What does a Bengali do when in Sydney? Of course they do pure BONG THINGS. Read these 8 must do Bong Things for when you are in Sydney.

We Bongs are a tranquil lot. All we want and need are a pinch of food, a dash of poetry and a handful of travel. The Bengali diaspora has spread to many shores in search of work mainly. For me, it was the lure of travel & adventure which got me all the way to Sydney, 7800 Kms away from home.

It is always difficult to create a home away from your real home. A foreign land has its own challenges and one always yearns for something familiar – be it the comfort of speaking the same language or adda over countless “bhanrs” lebu cha. When I moved to Sydney, looking for my own adventure, I had discounted this yearning for everything Bengali. Over time, I was delighted to discover a strong presence of Bengalis in Sydney. Every day I would discover something new in Sydney, something which a Bengali could do and I wish there was a guide to help me out when I started my journey in Sydney

Here is my effort at compiling a list of things for a Bengali to do in Sydney –

  • FISH FOR YOUR BONG PALATE – Eat your shorshe ilish and Begun Pora at the Bengali suburbs- Lakemba or Rockdale. With 60% of the Bengali population living in these two suburbs, it was inevitable that the Bengali eateries opened to cater to the fish loving clan. Fish is imported all the way from Bangladesh, and cooked by Bengali chefs.
Shorshe Ilish
Shorshe Ilish
  • Visit the Baishakhi Mela (organised by Bangabandhu Council Australia) at Sydney Olympic Park and gorge on the fish chops and halim, ghugni and biriyani, and buy new “Dhakais” from the various stalls. And when all this is done, watch different Bangla Rock Bands shake up an entire stadium. This Baishakhi Mela sees a turnout of 20,000 Bengalis year after year.
Bengali New year- Ashfield Park, Sydney
Bengali New year – Ashfield Park, Sydney
  • If you are not a crowd person, then spend your nobo-borsho at Ashfield Park with a crowd of 100-150, giving it a family-feel. With the singers belting out Rabindra sangeet and Nazrul Geeti, it gives you the vibe of being in Kolkata. Singers prepare for this for the whole year and women sell home-made delicious food.
Nobo-borsho at Ashfield Park, Sydney. Source ~ i.ytimg.com
Nobo-borsho at Ashfield Park, Sydney. Source ~ i.ytimg.com
  • Even though this year’s Durga Pujo is already past, the one in Concord high School is a must see. The Bengali Association of New South Wales organises this pujo which sees a footfall of 5000 Bongs. The Bhog can be cooked by anyone, irrespective of religion and irrespective of caste. Bengali women wear their beautiful silk and dhakai sarees and it feels like your very own parar pujo.
Durga Pujo Concord High School 2014, Sydney
Durga Pujo Concord High School 2014, Sydney
Durga Pujor Bhog
Durga Pujor Bhog
  • The Lakemba Community Markets every first Saturday of the month for the best home-made pickles. Are you missing that Chalta’r aachar? This is the place to visit. Kul? Tetul? Please go here! It also creates the opportunity to buy that item you want to stock up on from the local grocery.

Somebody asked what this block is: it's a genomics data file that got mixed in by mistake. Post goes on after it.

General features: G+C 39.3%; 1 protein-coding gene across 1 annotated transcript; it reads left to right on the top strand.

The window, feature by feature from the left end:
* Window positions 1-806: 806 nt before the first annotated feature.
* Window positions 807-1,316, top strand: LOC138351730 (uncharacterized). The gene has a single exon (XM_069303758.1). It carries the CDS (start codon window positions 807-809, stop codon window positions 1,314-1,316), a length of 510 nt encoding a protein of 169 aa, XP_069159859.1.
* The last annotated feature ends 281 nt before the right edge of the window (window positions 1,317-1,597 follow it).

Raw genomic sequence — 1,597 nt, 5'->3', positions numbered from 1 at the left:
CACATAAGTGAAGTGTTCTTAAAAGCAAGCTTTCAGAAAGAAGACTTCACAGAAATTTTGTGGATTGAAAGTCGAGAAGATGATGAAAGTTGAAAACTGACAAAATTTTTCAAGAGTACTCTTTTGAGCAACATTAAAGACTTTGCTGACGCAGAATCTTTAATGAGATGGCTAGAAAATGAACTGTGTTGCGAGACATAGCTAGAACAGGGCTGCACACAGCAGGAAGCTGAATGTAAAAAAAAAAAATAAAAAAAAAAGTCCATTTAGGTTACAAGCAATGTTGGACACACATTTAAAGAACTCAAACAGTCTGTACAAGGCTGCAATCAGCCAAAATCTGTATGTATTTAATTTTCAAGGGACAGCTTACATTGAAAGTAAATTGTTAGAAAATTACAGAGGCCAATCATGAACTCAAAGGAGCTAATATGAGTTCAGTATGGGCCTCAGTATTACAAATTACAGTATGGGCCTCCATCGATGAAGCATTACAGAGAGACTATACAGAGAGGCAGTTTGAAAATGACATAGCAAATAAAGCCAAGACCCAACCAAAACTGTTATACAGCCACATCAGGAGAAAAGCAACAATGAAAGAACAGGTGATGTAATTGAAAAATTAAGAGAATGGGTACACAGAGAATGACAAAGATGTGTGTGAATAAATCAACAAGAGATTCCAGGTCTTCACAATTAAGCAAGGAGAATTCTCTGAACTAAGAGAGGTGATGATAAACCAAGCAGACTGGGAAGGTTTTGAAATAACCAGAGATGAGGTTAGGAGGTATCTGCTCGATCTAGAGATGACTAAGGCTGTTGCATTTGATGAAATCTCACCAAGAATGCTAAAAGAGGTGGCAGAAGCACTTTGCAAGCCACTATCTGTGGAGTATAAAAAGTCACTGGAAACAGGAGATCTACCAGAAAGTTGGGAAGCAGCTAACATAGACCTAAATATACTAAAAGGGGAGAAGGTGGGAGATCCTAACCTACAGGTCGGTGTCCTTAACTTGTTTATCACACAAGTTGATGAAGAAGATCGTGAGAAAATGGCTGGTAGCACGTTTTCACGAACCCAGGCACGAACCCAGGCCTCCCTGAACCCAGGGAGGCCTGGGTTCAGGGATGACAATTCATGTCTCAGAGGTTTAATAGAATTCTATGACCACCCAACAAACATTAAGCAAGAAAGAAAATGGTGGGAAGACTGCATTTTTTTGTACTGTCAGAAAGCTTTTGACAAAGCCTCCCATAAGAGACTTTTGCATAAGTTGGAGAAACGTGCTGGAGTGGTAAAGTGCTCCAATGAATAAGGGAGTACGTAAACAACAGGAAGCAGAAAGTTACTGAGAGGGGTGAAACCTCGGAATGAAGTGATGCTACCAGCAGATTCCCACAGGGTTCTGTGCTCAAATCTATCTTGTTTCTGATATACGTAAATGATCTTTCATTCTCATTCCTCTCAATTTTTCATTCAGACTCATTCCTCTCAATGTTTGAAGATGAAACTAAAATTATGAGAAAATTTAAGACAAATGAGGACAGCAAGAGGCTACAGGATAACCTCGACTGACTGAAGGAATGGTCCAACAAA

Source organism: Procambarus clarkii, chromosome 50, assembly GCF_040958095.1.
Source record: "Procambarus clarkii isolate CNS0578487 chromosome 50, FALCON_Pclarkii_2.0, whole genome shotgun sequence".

The Lakemba Community Market. Source ~ 4cs.org.au
The Lakemba Community Market. Source ~ 4cs.org.au
  • Are you someone who loves cooking your own fish? The sign on the Harris Park shop ‘Ekhane Maach paoya jai’ is difficult to miss. Missing rui maach? Buy 2 kgs for $4/kg ONLY (I bet that’s cheaper than Kolkata).
Lakemba Bengali fish market, Sydney
Lakemba Bengali fish market, Sydney
  • Haldon Street Festival – If you are a lover of Bengali Folk songs, singers from Bangladesh grace this festival, again plentiful Bengali food and music. The entire street is closed to traffic, with stalls on either sides selling clothes, food, toys, reminding one much of Bidhannagar Mela.
Haldon Street Festival, Sydney. Source ~ lakembabanglaschool.com
Haldon Street Festival, Sydney. Source ~ lakembabanglaschool.com
  • And of course the adda with your Bong friends, talking about the political scenario in Bangladesh and India, laughing at India’s meat ban and other idiosyncrasies. An adda (informal gathering) session without sweetened milk tea, deep fried potato fritters and the intoxication of nicotine is incomplete without arguments. There is much to learn from this. Facts are thrown across the room and the trick is to use those facts and argue on whether Syrian refugee crisis will affect the global oil prices or the love of football. There have been theories thrown around with vociferous support that football (soccer in ‘Strayan’) was invented in Bengal!
Sydney Bengalis. Source ~ indianlink.com.au
Sydney Bengalis. Source ~ indianlink.com.au

It is important to enjoy the culture of a new place. While this land has opened its doors to us, I hope the Bengali spirit of tolerance, humour, art, food, football, adda and mishti spread cheer.

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Gunjan Sen

Gunjan is our friend from across the Indian Ocean, from Sydney. She, like her feline friends, is a Bengali fish lover. She is our sounding board and her smile lights up the BONGFeed addas. Oh and she will soon go out for a beer with us!

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